The pair announced memoranda of understanding (MoU) for a new “strategic collaboration” on Thursday, which they said would “significantly expand” public fast charging sites for electric vehicles (EVs), and support the development of new green hydrogen production hubs across Europe and the UK.
On EVs, the two will form a new joint venture that intends to invest up to €1 billion (£840m) in a network of up to 11,000 rapid and ultra-fast EV public charge points across Spain and Portugal.
This would see the installation and operation of 5,000 fast charge points by 2025, and up to a total of 11,000 by 2030, including both existing and future fast-charging hubs.
They are also “looking at options” to jointly serve EV customers in the UK, where BP already operates charging infrastructure via its BP Pulse business. The company’s European network already extends to some 10,000 charge points, mainly in UK and Germany.
It’s unclear whether the new sites will be rolled out under the Pulse name, or if a separate brand will be developed.
A spokesperson for BP said the company would provide further updates on the ventures in due course.
BP said it expects to use some of its 1,300 fuel retail sites in Spain and Portugal as locations for charging hubs as part of the new venture.
Iberdrola already operates more than 2,500 points across Spain and Portugal, with others under development.
A separate joint venture will be formed to buil out new, large-scale integrated green hydrogen production in the aforementioned markets too, as well as production of derivatives such as green ammonia, and methanol, that could be exported into northern Europe.
The companies aim to jointly develop hydrogen production hubs in Spain, Portugal and UK, up to a total capacity of up to 600,000 tonnes per year, and supplied by new renewable power.
The venture would combine Iberdrola’s record in renewables development with BP’s gas processing and trading expertise – and its roster of global customers. Iberdrola currently operates just under 60GW of installed generating capacity across the globe.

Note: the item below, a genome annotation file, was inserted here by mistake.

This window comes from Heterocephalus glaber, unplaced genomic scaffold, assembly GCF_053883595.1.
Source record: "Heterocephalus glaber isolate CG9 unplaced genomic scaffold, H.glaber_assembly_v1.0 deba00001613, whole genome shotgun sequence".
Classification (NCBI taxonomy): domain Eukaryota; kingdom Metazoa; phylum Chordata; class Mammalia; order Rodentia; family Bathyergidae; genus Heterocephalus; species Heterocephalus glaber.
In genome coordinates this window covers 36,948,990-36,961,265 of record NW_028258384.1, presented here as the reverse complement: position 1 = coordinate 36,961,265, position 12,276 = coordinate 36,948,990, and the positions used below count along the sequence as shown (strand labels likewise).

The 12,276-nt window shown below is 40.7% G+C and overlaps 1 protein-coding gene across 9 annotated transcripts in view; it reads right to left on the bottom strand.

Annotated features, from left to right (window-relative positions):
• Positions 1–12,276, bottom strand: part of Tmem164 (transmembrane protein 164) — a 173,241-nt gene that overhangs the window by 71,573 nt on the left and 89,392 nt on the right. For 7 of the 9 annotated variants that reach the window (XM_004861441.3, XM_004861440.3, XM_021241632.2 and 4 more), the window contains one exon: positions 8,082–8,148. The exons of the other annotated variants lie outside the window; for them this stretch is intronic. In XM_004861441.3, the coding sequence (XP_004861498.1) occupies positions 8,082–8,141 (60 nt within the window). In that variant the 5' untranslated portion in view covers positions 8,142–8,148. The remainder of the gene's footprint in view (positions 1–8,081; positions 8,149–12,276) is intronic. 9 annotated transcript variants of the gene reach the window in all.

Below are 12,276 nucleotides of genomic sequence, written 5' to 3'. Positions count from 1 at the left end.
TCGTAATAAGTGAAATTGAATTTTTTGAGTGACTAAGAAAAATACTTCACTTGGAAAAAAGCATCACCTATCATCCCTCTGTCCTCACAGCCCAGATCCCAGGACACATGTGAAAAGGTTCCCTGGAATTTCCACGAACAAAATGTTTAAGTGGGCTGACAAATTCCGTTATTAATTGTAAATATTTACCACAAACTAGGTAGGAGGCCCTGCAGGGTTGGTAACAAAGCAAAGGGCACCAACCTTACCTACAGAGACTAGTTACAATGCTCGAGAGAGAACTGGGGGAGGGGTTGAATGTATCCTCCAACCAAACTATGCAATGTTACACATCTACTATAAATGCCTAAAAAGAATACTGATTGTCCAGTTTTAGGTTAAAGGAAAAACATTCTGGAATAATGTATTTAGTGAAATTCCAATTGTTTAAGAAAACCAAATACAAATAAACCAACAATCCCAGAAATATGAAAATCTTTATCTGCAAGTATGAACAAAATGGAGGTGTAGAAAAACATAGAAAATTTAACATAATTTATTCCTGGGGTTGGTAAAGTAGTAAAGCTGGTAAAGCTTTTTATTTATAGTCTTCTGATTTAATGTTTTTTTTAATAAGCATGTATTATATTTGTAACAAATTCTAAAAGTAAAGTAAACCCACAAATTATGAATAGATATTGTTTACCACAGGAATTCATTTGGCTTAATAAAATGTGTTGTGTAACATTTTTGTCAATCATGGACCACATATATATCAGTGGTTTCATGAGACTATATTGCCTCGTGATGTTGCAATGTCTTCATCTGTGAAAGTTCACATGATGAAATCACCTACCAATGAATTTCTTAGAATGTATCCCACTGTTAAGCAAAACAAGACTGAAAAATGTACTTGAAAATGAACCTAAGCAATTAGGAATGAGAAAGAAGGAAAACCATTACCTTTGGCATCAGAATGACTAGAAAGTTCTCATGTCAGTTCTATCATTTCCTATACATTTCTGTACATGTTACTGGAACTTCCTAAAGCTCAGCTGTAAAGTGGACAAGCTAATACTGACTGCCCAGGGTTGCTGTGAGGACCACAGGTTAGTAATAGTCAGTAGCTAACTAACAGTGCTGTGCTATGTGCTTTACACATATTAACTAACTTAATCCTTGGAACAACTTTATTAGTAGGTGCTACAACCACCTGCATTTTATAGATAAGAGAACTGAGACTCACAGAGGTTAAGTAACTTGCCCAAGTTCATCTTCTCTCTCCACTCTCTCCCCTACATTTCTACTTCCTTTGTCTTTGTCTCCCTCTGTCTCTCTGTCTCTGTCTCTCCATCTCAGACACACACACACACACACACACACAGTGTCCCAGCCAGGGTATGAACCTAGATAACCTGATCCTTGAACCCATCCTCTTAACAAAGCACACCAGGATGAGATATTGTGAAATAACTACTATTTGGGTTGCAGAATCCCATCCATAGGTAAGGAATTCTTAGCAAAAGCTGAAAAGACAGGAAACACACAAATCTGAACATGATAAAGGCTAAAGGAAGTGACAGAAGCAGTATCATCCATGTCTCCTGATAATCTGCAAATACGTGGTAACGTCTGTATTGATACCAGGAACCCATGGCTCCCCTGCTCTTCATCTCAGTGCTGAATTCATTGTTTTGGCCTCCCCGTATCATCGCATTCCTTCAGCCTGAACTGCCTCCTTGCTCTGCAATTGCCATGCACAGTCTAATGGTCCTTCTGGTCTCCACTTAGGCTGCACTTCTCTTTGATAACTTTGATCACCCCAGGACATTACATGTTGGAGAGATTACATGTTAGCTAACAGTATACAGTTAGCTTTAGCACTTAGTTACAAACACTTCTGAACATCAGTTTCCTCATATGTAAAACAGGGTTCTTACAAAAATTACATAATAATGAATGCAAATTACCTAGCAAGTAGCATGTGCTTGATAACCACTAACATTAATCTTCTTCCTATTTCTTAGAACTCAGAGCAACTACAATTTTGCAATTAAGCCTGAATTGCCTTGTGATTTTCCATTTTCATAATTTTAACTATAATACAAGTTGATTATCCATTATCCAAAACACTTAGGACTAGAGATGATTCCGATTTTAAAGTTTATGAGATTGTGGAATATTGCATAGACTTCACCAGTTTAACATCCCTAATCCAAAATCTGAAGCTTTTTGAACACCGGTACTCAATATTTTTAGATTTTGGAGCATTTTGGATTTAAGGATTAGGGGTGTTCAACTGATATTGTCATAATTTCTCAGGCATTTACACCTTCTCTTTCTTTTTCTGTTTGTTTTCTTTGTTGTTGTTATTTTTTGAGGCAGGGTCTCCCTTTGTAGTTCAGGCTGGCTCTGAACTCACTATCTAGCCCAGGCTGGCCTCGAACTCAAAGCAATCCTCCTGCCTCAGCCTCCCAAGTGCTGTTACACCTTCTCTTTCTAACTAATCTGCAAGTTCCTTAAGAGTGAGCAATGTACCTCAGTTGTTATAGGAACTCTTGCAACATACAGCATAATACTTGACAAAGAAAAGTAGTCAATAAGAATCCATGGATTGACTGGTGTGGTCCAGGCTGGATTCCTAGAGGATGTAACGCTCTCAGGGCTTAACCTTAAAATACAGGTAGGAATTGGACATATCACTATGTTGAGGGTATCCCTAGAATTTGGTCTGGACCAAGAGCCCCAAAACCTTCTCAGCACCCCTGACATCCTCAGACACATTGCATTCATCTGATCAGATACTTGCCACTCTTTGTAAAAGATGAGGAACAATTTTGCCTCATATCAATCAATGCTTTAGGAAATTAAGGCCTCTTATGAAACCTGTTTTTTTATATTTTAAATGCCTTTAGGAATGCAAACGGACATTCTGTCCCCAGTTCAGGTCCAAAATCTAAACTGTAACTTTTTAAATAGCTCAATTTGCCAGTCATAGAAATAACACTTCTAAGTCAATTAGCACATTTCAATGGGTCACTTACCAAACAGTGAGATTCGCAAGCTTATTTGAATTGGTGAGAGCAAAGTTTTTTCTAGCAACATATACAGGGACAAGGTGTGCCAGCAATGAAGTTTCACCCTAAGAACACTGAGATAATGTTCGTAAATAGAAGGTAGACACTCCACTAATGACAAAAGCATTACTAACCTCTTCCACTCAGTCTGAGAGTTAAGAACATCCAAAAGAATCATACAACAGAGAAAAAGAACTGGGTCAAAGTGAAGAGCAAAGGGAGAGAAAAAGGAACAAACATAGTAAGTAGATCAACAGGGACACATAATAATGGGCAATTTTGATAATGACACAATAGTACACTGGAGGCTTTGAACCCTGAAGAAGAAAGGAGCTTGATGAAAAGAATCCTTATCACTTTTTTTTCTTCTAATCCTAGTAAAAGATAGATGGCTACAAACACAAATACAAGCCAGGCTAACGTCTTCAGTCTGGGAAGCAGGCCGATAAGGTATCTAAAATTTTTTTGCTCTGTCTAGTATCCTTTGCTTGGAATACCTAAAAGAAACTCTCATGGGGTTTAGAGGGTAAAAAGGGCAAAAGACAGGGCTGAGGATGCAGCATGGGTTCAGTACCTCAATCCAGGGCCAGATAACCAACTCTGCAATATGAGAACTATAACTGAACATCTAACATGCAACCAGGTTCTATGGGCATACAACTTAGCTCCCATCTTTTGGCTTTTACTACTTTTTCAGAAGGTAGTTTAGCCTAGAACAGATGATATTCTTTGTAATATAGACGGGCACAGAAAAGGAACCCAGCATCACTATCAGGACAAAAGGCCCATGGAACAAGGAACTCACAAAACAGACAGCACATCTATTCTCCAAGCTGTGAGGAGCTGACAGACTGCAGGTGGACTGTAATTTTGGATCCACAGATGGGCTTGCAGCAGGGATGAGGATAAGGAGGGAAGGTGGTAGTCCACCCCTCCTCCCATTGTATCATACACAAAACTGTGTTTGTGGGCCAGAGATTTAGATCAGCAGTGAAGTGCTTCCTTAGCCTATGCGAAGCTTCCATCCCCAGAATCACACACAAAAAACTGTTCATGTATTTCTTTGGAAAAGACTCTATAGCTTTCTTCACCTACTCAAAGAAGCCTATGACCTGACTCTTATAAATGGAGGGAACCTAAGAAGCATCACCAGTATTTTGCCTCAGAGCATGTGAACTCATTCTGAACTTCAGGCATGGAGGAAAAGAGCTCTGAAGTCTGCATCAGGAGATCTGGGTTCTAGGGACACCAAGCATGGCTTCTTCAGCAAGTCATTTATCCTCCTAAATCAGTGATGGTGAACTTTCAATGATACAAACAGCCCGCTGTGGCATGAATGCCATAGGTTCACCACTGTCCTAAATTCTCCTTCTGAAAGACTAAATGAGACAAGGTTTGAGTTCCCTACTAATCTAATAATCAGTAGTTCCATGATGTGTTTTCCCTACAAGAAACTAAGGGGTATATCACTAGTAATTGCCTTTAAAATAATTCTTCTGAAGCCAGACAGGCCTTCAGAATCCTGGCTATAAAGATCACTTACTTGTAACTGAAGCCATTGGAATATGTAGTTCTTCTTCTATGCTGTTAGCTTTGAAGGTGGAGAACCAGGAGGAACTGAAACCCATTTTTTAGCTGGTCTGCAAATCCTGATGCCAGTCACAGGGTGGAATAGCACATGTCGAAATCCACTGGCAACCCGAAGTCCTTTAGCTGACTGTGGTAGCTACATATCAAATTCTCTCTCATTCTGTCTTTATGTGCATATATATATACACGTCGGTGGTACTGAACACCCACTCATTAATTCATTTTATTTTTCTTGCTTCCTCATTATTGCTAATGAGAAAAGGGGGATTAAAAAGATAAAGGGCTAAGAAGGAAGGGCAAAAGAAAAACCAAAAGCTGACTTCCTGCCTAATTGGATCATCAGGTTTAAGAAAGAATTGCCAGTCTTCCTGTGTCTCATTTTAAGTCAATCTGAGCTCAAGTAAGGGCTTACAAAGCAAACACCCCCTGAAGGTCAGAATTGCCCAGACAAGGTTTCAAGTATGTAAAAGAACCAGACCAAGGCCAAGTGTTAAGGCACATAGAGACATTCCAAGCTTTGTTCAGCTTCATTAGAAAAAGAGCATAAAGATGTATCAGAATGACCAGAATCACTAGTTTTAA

Key to the new venture is a green hydrogen project at BP’s Castellón refinery near Valencia, for which the two have already submitted plans as part of the Spanish government’s hydrogen value chain PERTE call.
In addition, hydrogen projects currently under development by both companies, as well as new projects, will be part of the new venture agreement.
In May Iberdrola announced the commissioning of the “world’s largest” solar-powered green hydrogen plant in Puertollano in central Spain. A dedicated 100MW photovoltaic (PV) solar plant powers the site, which is capable of producing up to 3,000 tonnes per year of hydrogen.
The pair said they also intend to explore green hydrogen opportunities in other geographies.
Both joint venture agreements are set to be finalised by the end of 2022, subject to regulatory approvals.
Iberdrola chairman Ignacio Galán said the scale of the energy transition required “alliances” between companies such as his and BP, “which have the technology and knowledge necessary to help accelerate Europe’s industrial development and generate, at the same time, well-being and new opportunities for all through clean energy.”
BP CEO Bernard Looney, added: “Creating the lower carbon energy solutions that our customers want and need requires the integration of different technologies, capabilities and forms of energy. We can deliver this faster and at scale when we work in partnership with others.
“We have enormous respect for Iberdrola who have been an early leader in the energy transition – and are very excited about what we can deliver together.”